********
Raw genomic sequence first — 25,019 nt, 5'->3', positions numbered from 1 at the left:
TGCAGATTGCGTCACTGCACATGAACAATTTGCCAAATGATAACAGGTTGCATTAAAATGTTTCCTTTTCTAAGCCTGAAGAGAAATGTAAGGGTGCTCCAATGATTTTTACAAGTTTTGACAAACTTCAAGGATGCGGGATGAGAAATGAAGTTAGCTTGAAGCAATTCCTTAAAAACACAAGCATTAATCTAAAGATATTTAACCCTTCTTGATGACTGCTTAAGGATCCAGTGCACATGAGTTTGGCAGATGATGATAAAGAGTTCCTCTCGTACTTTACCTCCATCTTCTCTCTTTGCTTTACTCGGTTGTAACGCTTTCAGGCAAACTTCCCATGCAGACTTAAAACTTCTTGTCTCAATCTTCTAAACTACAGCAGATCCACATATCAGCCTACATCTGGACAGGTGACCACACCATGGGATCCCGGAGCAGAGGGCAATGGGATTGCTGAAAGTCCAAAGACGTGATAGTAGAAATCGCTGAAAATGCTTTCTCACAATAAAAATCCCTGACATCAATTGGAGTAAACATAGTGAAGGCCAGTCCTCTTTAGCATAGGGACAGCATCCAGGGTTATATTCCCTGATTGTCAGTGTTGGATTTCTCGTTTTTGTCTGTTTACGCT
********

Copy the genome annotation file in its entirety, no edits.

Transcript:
Raw genomic sequence first — 25,019 nt, 5'->3', positions numbered from 1 at the left:
TGCAGATTGCGTCACTGCACATGAACAATTTGCCAAATGATAACAGGTTGCATTAAAATGTTTCCTTTTCTAAGCCTGAAGAGAAATGTAAGGGTGCTCCAATGATTTTTACAAGTTTTGACAAACTTCAAGGATGCGGGATGAGAAATGAAGTTAGCTTGAAGCAATTCCTTAAAAACACAAGCATTAATCTAAAGATATTTAACCCTTCTTGATGACTGCTTAAGGATCCAGTGCACATGAGTTTGGCAGATGATGATAAAGAGTTCCTCTCGTACTTTACCTCCATCTTCTCTCTTTGCTTTACTCGGTTGTAACGCTTTCAGGCAAACTTCCCATGCAGACTTAAAACTTCTTGTCTCAATCTTCTAAACTACAGCAGATCCACATATCAGCCTACATCTGGACAGGTGACCACACCATGGGATCCCGGAGCAGAGGGCAATGGGATTGCTGAAAGTCCAAAGACGTGATAGTAGAAATCGCTGAAAATGCTTTCTCACAATAAAAATCCCTGACATCAATTGGAGTAAACATAGTGAAGGCCAGTCCTCTTTAGCATAGGGACAGCATCCAGGGTTATATTCCCTGATTGTCAGTGTTGGATTTCTCGTTTTTGTCTGTTTACGCT